Impacts of seismic line restoration on CO2, CH4, and biomass
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Oil and gas exploration has resulted in over 300,000 km of linear disturbances, known as seismic lines, throughout boreal peatlands across Canada. Sites are left with altered hydrologic and topographic conditions that prevent tree re-establishment. Restoration efforts have concentrated on tree recovery through mechanical mounding to re-create microtopography and support planted tree seedlings to block sightlines and deter predator use, but little is known about the impact of seismic line disturbance or restoration on peatland carbon cycling, vegetation, or biomass. This study looked at two mounding treatments: hummock transfer (HT), which transferred naturally formed hummocks from just off the seismic line onto the line, and inline mounding (IM), in which hummocks were formed by scooping peat from on the line and placing it nearby. We compared vegetation cover and composition, above- and belowground biomass, and carbon dioxide (CO2) and methane (CH4) fluxes on the treatments to untreated lines and natural reference areas in the first two years post-restoration. There were few significant differences in understory percent cover or biomass across treatments, but forb and graminoid cover increased, low shrub cover decreased, and bryophyte distribution across microforms differed on untreated seismic lines from natural reference areas. Both mounding treatments increased forb cover but reduced graminoid, shrub, and bryophyte cover from untreated and natural areas. Belowground root biomass did not significantly change between treatments, and we found that only IM significantly reduced understory biomass. The absence of trees and mid-story shrubs on all three seismic line treatments resulted in a loss of ~720 g m-2, and the loss of a yearly uptake of ~50 g C m-2 y-1. We found no significant differences in net ecosystem CO2 exchange, but untreated seismic lines were slightly more productive than natural reference areas and mounding treatments. Both restoration treatments increased ecosystem respiration, decreased net productivity by 6 – 21 g CO2 m-2 d-1, and created areas of increased CH4 emissions, including an increase in the contribution of ebullition, of up to 2000 mg CH4 m-2 d-1. Although further research on this site to assess the longer-term impacts of restoration, as well as application on other sites with varied conditions, is required to determine if these methods are effective, our study suggests that HT may provide the best option to improve the outcome of multiple ecosystem functions.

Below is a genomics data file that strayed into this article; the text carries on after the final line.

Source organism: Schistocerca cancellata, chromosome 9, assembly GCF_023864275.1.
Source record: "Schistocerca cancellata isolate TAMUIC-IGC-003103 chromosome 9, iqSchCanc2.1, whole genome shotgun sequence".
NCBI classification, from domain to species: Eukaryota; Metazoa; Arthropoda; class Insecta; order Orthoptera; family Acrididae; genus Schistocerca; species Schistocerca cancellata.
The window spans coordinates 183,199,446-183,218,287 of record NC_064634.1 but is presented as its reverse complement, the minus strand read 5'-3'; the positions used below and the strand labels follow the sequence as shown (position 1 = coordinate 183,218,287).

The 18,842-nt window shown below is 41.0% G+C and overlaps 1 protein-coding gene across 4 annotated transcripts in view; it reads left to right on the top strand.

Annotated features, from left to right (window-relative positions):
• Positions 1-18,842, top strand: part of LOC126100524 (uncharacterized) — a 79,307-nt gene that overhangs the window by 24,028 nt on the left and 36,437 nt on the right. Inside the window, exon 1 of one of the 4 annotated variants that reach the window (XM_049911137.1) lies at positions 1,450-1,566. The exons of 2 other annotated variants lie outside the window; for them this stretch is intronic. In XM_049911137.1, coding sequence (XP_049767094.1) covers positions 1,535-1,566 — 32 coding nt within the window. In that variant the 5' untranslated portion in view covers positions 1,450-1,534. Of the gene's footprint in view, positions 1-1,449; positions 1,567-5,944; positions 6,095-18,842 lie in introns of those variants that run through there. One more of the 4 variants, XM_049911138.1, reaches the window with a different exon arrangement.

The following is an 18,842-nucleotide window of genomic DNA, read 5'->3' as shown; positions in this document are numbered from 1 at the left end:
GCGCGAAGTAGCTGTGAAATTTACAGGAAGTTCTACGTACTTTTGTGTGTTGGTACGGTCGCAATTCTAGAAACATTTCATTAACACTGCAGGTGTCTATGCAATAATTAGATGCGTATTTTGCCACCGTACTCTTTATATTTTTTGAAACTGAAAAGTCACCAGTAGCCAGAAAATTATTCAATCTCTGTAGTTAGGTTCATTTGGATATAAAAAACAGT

Cite this version of the work
Megan Schmidt (2021). Impacts of seismic line restoration on CO2, CH4, and biomass. UWSpace. http://hdl.handle.net/10012/17660